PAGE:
In sum, precarity is written on the bodies and inscribed in the psyches of suffering workers the world over. Precarity means injury, illness, sudden death, and foreshortened life, including attenuated life from the constant and growing anxiety about when the next lethal threat will target the worker’s already pummeled body, heart, and mind. Precarity portends these maladies especially for nonwhite people, women, low-status workers, and residents of countries outside neoimperial America. Yet precaritization as suffering extends to many more privileged populations through structurally encompassing dynamics. The dominant venues of public communication intrepidly hide both these inclusionary features and the narrowly concentrated forms of working people’s misery precisely through granting them publicity. Public discourses enlist time and temporality as field generals in the ongoing campaign to reassure us that the problems we see all the time are mere aberrations, thereby compounding the suffering of precarious workers.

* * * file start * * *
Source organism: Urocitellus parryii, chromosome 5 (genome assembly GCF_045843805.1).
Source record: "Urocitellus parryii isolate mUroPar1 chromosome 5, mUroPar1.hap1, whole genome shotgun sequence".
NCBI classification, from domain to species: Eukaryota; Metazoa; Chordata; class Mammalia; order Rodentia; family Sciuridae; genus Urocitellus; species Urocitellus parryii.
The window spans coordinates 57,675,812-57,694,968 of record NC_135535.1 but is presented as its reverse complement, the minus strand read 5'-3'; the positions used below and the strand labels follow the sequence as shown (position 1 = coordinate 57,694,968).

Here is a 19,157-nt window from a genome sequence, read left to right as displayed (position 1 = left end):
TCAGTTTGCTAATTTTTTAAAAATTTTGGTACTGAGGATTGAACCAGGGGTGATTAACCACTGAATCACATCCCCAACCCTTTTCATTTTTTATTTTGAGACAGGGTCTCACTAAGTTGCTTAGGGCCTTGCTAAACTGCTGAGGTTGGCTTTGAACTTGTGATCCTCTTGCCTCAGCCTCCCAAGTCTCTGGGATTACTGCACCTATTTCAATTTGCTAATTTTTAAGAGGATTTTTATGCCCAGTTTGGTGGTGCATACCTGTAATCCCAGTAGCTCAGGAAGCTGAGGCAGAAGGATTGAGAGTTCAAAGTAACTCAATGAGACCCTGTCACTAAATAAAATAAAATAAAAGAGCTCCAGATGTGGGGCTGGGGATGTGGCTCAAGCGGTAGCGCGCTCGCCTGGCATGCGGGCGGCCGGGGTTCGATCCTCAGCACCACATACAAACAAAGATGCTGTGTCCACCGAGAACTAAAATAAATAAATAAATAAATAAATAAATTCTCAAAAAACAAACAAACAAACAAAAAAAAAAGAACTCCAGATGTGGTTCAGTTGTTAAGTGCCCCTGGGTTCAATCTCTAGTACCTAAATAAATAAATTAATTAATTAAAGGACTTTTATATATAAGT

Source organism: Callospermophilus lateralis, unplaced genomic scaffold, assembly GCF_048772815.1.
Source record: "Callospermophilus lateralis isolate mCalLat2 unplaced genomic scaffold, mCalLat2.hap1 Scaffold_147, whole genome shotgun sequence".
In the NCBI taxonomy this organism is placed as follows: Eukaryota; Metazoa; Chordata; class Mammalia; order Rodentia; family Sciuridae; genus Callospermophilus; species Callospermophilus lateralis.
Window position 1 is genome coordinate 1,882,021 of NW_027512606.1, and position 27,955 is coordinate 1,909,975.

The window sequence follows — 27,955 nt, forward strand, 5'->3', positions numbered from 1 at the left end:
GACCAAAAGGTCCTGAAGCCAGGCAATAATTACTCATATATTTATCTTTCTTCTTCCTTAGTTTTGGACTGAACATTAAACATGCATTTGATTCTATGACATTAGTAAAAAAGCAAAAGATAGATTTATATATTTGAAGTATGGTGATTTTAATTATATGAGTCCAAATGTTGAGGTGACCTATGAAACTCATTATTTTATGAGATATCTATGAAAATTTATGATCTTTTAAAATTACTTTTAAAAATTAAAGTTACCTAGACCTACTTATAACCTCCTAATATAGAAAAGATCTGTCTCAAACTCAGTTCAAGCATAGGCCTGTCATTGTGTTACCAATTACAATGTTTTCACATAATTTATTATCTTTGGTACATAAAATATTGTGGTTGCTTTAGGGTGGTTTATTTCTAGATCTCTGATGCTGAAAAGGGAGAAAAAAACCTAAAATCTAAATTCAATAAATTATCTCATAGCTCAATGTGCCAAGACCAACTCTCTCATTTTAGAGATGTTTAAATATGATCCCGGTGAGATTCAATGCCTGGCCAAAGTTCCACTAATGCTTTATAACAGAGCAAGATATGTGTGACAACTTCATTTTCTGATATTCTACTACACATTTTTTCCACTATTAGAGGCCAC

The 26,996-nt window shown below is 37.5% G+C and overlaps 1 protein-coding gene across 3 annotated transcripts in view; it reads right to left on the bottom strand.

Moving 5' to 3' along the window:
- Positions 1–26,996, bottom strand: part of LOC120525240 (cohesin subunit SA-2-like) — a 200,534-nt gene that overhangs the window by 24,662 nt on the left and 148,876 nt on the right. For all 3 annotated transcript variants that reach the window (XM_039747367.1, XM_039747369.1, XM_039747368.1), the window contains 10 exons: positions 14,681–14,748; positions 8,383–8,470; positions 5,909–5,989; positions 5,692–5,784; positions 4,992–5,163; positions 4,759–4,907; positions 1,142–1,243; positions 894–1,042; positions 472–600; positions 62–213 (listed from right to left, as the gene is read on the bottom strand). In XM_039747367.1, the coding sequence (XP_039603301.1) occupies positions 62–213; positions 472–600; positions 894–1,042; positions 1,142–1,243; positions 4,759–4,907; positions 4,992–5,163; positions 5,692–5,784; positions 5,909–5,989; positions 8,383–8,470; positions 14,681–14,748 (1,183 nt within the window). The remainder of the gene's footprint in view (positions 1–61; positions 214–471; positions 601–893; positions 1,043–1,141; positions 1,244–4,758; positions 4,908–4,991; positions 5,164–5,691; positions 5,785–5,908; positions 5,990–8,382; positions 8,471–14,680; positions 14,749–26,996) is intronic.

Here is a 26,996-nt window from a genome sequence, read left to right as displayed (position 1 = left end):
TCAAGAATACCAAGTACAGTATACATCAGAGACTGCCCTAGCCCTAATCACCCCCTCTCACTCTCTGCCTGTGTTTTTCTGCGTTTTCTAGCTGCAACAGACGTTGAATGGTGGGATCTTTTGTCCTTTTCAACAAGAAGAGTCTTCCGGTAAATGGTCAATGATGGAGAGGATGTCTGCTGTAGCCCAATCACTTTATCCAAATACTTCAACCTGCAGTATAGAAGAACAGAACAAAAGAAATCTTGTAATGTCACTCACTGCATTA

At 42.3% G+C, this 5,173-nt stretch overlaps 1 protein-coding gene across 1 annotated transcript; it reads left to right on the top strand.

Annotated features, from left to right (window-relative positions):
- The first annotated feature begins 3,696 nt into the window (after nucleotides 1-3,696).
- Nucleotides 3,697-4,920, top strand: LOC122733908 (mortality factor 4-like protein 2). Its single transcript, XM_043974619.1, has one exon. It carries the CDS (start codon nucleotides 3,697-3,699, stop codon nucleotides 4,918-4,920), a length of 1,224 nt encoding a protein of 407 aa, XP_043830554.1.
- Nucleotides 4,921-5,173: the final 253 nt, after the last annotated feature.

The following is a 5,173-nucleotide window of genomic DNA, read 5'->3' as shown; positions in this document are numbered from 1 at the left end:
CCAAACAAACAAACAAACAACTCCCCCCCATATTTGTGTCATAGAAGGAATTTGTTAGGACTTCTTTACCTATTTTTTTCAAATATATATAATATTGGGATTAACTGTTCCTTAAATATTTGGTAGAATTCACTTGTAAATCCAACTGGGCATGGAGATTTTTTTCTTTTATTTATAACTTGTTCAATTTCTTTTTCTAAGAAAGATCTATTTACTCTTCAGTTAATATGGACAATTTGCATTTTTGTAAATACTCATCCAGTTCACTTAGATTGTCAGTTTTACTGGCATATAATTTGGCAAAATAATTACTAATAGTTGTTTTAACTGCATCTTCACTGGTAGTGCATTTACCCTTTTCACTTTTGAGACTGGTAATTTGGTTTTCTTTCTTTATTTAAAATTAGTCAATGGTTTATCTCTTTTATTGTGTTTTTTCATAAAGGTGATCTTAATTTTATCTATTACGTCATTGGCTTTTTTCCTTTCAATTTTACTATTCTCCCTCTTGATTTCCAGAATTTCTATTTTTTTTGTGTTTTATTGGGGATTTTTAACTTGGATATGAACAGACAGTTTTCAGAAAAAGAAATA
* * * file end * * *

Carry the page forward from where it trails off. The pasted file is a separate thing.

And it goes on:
Thesis 2: Precarious Workers Are out of Time

Precaritization not only advances through time-calibrated rubrics for translating workers’ suffering into public discourse—it also arises through workers’ day-to-day experiences with distinctive temporalities of action and affect. The analysis of social time-patterns has been central to the critique of capital since Marx famously dissected the working day and proclaimed its strategic manipulation as the secret of capital’s genesis. From today’s perspective, Marx’s intervention appears less a solution to capital’s riddle than a provocative starting point for contemplating the ever more widely proliferating and variegated forms of capitalist domination rooted in temporal flows and formations. Critiques of post-Fordism and (p.6) postmodernity by André Gorz and David Harvey, respectively, highlight some particularly crucial transformations in work-related time since the mid-twentieth century.